Democrat Doug Jones facing reelection headwinds as he votes to convict Trump

Sen. Doug Jones, an Alabama Democrat facing an uphill reelection battle in 2020, said he will vote to convict President Donald Trump on both articles of impeachment.

Posted: Feb 5, 2020 5:40 PM
Updated: Feb 5, 2020 5:40 PM

If there were any senator to vote against his party on the impeachment of President Donald Trump for the sake of his own political preservation, it should be Doug Jones.

The Alabama Democrat represents a state that Trump won in 2016 by more than 27 points. In 2017, Jones beat Roy Moore, a twice-defrocked state Supreme Court Justice accused of sexual misconduct with teenagers, by a point and a half. Jones is now running for reelection and will likely face a much tougher Republican opponent this fall.

But on Wednesday, Jones said that he will vote to convict and remove Trump from office on two charges: abuse of power and obstruction of Congress. In December, the Democratic-controlled House passed both articles of impeachment against the President for pressuring Ukraine to investigate his 2020 political rival, former vice president Joe Biden, while withholding military aid as leverage.

"There will be so many who will simply look at what I'm doing today and say it is a profile in courage," Jones said of the Senate floor Wednesday. "It is not. It is simply a matter of right and wrong. Where doing right is not a courageous act. It is simply following your oath."

Republicans said Jones' decision would be his downfall. The Senate Leadership Fund, a Super PAC aligned with Senate Majority Leader Mitch McConnell, released a statement on Jones' "impending retirement from politics." The Senate Republican campaign-arm said Jones had "given up" on representing Alabama. And his home state Republican Party said Jones was taking "his marching orders from Chuck Schumer," the Senate's Democratic leader.

Jeff Sessions, Trump's former attorney general who is now running to get his old seat back, tweeted, "In voting to remove our duly-elected President, Doug Jones personifies the left's irrational enmity against @realDonaldTrump."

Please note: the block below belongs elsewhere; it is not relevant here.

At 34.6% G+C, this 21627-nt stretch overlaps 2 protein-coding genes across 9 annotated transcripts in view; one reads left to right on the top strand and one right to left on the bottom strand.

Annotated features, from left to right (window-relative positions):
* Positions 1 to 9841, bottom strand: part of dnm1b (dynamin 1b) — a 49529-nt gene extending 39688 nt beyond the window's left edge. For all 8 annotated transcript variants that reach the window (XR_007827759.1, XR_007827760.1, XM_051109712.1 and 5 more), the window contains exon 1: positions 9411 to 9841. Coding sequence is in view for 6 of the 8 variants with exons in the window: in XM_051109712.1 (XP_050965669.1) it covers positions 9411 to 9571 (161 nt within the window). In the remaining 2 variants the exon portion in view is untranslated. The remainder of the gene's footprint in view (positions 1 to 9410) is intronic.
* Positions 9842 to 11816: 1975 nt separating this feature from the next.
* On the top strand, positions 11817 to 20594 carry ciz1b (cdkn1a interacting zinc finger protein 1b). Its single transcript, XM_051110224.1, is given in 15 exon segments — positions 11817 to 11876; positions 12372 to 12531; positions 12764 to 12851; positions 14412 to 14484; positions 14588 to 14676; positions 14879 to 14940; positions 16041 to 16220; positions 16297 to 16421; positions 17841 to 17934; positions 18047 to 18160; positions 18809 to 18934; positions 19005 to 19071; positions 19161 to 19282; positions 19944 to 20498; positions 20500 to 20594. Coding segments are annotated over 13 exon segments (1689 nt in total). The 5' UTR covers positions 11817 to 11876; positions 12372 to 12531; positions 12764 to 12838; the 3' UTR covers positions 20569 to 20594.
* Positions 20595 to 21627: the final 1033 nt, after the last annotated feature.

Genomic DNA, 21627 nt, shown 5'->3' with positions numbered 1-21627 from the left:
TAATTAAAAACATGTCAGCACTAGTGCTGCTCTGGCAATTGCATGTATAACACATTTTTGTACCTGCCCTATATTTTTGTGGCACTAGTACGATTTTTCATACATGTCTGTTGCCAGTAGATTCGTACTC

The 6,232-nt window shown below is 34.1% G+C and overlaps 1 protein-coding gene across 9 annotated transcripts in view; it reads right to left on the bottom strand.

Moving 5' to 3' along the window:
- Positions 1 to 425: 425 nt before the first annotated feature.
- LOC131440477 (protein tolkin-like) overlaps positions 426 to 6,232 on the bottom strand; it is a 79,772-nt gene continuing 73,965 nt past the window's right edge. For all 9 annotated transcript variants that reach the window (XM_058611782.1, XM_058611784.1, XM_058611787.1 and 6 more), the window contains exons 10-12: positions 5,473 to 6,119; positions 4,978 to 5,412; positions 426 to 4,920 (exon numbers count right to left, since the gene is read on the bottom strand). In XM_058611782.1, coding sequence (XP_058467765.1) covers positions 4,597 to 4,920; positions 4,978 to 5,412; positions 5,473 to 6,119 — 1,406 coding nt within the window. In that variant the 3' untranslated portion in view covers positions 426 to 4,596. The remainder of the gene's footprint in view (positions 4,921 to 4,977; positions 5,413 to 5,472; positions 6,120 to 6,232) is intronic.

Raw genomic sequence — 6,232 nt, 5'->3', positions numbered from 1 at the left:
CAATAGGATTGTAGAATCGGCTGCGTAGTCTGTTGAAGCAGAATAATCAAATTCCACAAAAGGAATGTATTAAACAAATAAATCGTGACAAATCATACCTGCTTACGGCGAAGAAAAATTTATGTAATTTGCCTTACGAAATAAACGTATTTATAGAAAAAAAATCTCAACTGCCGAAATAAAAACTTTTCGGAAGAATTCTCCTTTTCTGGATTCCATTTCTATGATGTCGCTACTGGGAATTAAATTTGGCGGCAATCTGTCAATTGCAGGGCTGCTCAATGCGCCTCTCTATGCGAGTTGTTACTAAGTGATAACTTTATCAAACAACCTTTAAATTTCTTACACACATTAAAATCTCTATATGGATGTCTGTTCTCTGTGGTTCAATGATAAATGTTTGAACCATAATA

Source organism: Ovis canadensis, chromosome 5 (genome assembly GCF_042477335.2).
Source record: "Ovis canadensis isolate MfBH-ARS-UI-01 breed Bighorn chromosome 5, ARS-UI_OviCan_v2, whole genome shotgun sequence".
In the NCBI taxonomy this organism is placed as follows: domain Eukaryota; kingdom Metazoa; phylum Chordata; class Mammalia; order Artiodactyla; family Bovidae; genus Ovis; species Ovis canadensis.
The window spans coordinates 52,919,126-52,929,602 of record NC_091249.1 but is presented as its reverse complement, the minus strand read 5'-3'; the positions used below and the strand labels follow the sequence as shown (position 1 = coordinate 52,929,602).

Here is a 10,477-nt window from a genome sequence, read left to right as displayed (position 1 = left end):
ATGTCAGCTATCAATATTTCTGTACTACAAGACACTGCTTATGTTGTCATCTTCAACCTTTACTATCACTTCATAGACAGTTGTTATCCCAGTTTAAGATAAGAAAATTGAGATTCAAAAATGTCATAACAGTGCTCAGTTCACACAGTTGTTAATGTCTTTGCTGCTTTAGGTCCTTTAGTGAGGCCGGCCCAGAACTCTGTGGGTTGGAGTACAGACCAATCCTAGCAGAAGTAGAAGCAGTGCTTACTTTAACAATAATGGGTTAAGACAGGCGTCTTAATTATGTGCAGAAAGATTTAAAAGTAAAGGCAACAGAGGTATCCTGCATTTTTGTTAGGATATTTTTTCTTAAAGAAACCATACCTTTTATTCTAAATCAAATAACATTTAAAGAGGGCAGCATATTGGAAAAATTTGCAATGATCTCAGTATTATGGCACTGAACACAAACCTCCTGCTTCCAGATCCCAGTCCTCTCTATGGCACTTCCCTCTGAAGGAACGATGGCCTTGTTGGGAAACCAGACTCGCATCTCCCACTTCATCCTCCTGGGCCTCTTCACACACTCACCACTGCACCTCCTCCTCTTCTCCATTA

The impeachment trial had already infected the Senate race. Last month, America First Policies, a pro-Trump Super PAC, announced it would air anti-impeachment ads in Alabama costing about $450,000. His potential Republican opponents have been raising money off of their support of the president, while Jones' campaign gathered names for its fundraising list.

Throughout the Senate trial, Jones called for new witnesses, including those with first-hand knowledge of the events, like former national security John Bolton, who declined to come before the House but would've testified before the Senate. In the end, Senate Republicans blocked the vote.

Jones was particularly concerned by the arguments of Alan Dershowitz, a Harvard Law School professor emeritus and high-profile defense attorney on Trump's defense team. A week ago, Dershowitz argued, "If a president did something that he believes will help him get elected in the public interest that cannot be the kind of quid pro quo that results in impeachment."

Jones said in a statement Wednesday that he was "deeply troubled" to hear that Trump's defense team had argued in favor of "virtually unchecked presidential power."

He took diligent notes, saying in a video released last week that was up to almost 390 pages. He bemoaned the partisanship nature of today versus the Nixon era, how the country is divided into echo chambers and by social media, and yearned for the days when Walter Cronkite and David Brinkley gave the country a "set of common facts" from which people made judgments.